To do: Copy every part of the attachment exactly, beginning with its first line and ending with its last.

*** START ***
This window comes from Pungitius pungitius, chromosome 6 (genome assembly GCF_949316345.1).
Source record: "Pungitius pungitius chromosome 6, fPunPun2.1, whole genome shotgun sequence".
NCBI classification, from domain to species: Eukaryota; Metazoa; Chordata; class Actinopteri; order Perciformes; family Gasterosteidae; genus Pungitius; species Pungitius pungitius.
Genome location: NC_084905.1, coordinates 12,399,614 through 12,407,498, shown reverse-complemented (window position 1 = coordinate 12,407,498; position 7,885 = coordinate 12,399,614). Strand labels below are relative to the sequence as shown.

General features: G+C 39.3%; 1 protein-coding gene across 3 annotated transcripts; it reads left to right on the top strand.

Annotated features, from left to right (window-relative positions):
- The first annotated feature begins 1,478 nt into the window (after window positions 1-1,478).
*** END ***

This window comes from Pungitius pungitius, chromosome 6 (genome assembly GCF_949316345.1).
Source record: "Pungitius pungitius chromosome 6, fPunPun2.1, whole genome shotgun sequence".
NCBI classification, from domain to species: Eukaryota; Metazoa; Chordata; class Actinopteri; order Perciformes; family Gasterosteidae; genus Pungitius; species Pungitius pungitius.
Genome location: NC_084905.1, coordinates 12,399,614 through 12,407,498, shown reverse-complemented (window position 1 = coordinate 12,407,498; position 7,885 = coordinate 12,399,614). Strand labels below are relative to the sequence as shown.

General features: G+C 39.3%; 1 protein-coding gene across 3 annotated transcripts; it reads left to right on the top strand.

Annotated features, from left to right (window-relative positions):
- The first annotated feature begins 1,478 nt into the window (after window positions 1-1,478).